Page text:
When Malaysians of Malay-Muslim descent join DAP, we are harshly marked as apostates, traitors and unappreciative of the privileges the Constitution has guaranteed us. The truth could not be further, and questioning our loyalty is unreasonable. The Constitution does not favour any political party but favours the rights of all Malaysians.
Our system does not demand Malaysians to blindly accept any specific political doctrines, nor does it require us to brand each other as ingrates. We must be made to understand that loyalty is not conformity, and true loyalty does not command the destruction or blocking of another person’s loyalty.
Loyalty is a faithful adherence which involves a bond between people or allegiance to a cause or principle. It is not a mere sentiment or opinion.
But understand that loyalty is by no means mechanical obedience. Malaysians are permitted to adhere freely and firmly to what they value as respectable and genuine, not to what is imposed or forced upon them.
We have become too indoctrinated with political loyalties that we have forgotten human fidelity, and this is the message we want to get across. The conflicts sandwiched between religious loyalty and political loyalty have been too frequently dramatised and over sensationalised by the powers that be.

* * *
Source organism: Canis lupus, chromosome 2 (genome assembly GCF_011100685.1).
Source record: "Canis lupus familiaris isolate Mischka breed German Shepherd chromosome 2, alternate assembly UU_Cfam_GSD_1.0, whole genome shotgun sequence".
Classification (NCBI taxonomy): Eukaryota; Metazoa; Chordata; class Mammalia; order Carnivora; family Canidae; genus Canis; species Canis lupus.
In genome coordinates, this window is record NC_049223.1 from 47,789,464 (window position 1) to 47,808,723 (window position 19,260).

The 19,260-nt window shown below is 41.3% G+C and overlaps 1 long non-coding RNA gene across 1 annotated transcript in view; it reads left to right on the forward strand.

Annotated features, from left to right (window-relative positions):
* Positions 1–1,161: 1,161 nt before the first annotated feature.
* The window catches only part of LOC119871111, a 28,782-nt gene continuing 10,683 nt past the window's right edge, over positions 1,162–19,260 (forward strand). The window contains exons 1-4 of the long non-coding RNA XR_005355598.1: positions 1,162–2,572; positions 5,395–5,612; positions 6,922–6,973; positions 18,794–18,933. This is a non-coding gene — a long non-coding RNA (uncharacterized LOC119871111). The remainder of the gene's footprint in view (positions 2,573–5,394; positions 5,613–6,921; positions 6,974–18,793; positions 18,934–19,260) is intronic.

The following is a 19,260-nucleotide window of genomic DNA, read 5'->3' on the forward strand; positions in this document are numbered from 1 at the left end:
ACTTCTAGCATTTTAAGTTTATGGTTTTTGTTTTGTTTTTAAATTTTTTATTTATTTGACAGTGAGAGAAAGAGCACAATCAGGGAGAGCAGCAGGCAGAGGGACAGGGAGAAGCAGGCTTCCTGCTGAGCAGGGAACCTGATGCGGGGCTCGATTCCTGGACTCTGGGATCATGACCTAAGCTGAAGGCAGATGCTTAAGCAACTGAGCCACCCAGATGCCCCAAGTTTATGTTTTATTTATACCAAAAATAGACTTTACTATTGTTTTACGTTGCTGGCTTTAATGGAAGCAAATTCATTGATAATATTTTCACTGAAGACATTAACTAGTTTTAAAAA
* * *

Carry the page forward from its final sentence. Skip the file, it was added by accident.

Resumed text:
Many of us join DAP (and Pakatan Rakyat) because we see the opportunity to contribute to the development and progress of our great nation. The platform from which our voices can be heard and opinions shared is far better than the one Umno Baru may provide.
The former is now seen as a catalyst for change and they are willing to listen. The latter has become too synonymous with the distressing culture of corruption and has stopped listening to Malaysians some time ago.
We know that the powers that be will shower marginalised communities with one-off payments and boast about how they care for the well being of these communities, but that does not amount to sustainable development. I am a firm believer of the saying, “Give a person a fish, he will eat for a day. Teach a person to fish, she will eat for a lifetime.”
This approach to development and progress will have greater impact in empowering fellow Malaysians, and that will be the key factor that can see through our country’s transformation to a developed nation. And this will not require us to cheat and steal RM250m from those who rightfully need it.
Yes, most of them come from families who have supported Umno one way or another; some of us come from families that still do.
But we also know of the heartaches Malaysian families have gone through because they were not well connected enough to get into public universities or to obtain much-needed financial aid. These issues are enough to make us speak out against the oppression and discrimination our fellow Malaysians are subjected to.
Fact is, many of us see renewed hope, optimism and confidence in people like Dyana Sofya, Senator Ariffin Omar, Zairil Khir Johari and Mohd Ariff Sabri Abdul Aziz. This is something many of us find extremely inspiring.
But, on a lighter note, for these politicians and other DAP members of Malay-Muslim descent, this coming Raya family gathering will definitely be very interesting and ‘lively’.
Syerleena Abdul Rashid is the political education director of the Bukit Bendera DAP women’s wing.